Glomerular filtration rate (GFR) is used to measure renal function, and this is determined both by renal plasma flow (RPF) and by the percentage of RPF that is filtered at the glomerulus, the filtration fraction (FF, normally around 20%). In the setting of high altitude-associated polycythemia, there is a marked decrease in RPF due to the elevation in hematocrit, yet this is associated with a relative preservation of GFR as a consequence of an increased FF. This was first shown in five men with severe polycythemia living at high altitude in Peru, in whom RPF was reduced to 52% of normal and yet GFR was only slightly reduced (11%), resulting in a corresponding increase in FF of almost 90% [47]. Another study compared men who lived at the sea level with men living at high altitude with modest polycythemia and a third group of subjects living at high altitude who had severe polycythemia and CMS. The FF was 18, 25 and 28% respectively [48].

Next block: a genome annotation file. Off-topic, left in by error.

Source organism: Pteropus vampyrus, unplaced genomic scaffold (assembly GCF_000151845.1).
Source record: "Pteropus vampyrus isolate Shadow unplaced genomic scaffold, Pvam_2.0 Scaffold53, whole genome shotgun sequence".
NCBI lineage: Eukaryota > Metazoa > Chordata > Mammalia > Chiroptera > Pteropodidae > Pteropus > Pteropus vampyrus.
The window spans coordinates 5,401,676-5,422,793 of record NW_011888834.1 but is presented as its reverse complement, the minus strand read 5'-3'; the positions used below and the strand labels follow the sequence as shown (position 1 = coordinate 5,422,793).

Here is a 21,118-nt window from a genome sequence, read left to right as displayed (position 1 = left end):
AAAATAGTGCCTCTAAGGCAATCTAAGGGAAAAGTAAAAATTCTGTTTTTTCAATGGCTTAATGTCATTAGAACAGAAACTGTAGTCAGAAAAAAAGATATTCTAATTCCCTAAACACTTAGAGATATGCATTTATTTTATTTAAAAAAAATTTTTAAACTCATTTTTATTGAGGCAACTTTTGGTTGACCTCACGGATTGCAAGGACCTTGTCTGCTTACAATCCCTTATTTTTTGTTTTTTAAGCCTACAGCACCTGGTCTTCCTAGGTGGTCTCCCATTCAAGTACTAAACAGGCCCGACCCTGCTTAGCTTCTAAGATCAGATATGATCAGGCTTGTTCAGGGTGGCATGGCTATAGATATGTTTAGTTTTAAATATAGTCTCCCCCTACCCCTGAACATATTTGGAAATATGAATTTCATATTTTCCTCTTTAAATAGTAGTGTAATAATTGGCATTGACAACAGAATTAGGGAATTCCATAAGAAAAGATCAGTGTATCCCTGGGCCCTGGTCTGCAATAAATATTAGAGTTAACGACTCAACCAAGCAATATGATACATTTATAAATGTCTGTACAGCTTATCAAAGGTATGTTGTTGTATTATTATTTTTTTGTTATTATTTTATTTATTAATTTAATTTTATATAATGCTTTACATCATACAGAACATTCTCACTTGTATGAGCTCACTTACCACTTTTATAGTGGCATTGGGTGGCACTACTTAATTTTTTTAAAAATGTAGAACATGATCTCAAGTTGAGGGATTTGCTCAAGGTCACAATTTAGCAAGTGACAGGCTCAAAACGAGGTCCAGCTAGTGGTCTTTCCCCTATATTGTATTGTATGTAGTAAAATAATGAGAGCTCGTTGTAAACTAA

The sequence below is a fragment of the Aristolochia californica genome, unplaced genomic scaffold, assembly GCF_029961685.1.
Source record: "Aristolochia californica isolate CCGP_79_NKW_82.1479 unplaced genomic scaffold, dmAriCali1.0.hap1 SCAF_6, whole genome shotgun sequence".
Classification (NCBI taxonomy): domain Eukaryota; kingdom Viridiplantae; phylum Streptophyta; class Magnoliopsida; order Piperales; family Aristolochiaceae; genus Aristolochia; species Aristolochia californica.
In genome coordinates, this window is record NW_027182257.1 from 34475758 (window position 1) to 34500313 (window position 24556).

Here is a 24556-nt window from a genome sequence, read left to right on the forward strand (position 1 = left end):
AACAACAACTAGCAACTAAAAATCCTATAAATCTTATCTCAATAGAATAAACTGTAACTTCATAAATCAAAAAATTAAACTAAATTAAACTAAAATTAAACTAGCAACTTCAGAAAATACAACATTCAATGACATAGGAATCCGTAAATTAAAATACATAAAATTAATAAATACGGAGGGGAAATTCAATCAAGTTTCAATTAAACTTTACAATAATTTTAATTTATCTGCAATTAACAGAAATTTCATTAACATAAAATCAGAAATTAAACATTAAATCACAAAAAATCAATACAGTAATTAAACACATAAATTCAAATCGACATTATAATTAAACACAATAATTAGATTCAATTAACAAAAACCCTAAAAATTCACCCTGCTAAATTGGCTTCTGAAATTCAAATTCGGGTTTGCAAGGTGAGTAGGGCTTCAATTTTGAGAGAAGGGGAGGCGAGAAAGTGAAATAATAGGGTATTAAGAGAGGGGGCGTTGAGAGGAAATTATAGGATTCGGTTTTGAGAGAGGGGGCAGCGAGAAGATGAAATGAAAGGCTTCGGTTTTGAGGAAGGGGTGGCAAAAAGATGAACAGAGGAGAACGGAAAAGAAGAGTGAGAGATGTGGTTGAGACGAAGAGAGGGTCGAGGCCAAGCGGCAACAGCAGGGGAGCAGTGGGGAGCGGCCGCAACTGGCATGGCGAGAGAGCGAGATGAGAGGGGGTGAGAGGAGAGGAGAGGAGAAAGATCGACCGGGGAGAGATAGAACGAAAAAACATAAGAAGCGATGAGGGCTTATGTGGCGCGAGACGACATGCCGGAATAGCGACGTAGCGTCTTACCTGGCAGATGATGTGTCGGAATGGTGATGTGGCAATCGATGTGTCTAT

Hypoxemia, by virtue of causing tissue ischemia, also results in the increased production of uric acid [49]. The mechanism may relate to the reduction in ATP levels with increased adenine nucleotide turnover, coupled with the activation of xanthine oxidase [50]. In addition, lactate generated with hypoxia competes with the excretion of urate at the proximal tubule, resulting in a decrease in urate clearance [51]. Polycythemia may also result in increased uric acid levels due to increased cell turnover [52].